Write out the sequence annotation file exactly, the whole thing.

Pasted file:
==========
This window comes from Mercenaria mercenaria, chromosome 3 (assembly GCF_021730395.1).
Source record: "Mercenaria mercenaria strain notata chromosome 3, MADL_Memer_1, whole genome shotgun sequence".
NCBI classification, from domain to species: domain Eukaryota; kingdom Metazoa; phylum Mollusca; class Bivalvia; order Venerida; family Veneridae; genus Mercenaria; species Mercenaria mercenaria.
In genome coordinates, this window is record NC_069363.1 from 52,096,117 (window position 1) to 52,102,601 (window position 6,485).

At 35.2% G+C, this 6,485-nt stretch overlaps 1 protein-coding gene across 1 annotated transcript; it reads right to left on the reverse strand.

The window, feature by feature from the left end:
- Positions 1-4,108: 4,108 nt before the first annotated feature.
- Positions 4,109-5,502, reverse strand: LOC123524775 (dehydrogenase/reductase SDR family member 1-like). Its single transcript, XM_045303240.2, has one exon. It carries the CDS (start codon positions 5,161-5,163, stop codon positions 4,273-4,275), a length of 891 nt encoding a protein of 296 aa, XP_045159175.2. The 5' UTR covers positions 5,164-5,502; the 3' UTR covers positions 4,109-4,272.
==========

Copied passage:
This window comes from Mercenaria mercenaria, chromosome 3 (assembly GCF_021730395.1).
Source record: "Mercenaria mercenaria strain notata chromosome 3, MADL_Memer_1, whole genome shotgun sequence".
NCBI classification, from domain to species: domain Eukaryota; kingdom Metazoa; phylum Mollusca; class Bivalvia; order Venerida; family Veneridae; genus Mercenaria; species Mercenaria mercenaria.
In genome coordinates, this window is record NC_069363.1 from 52,096,117 (window position 1) to 52,102,601 (window position 6,485).

At 35.2% G+C, this 6,485-nt stretch overlaps 1 protein-coding gene across 1 annotated transcript; it reads right to left on the reverse strand.

The window, feature by feature from the left end:
- Positions 1-4,108: 4,108 nt before the first annotated feature.
- Positions 4,109-5,502, reverse strand: LOC123524775 (dehydrogenase/reductase SDR family member 1-like). Its single transcript, XM_045303240.2, has one exon. It carries the CDS (start codon positions 5,161-5,163, stop codon positions 4,273-4,275), a length of 891 nt encoding a protein of 296 aa, XP_045159175.2. The 5' UTR covers positions 5,164-5,502; the 3' UTR covers positions 4,109-4,272.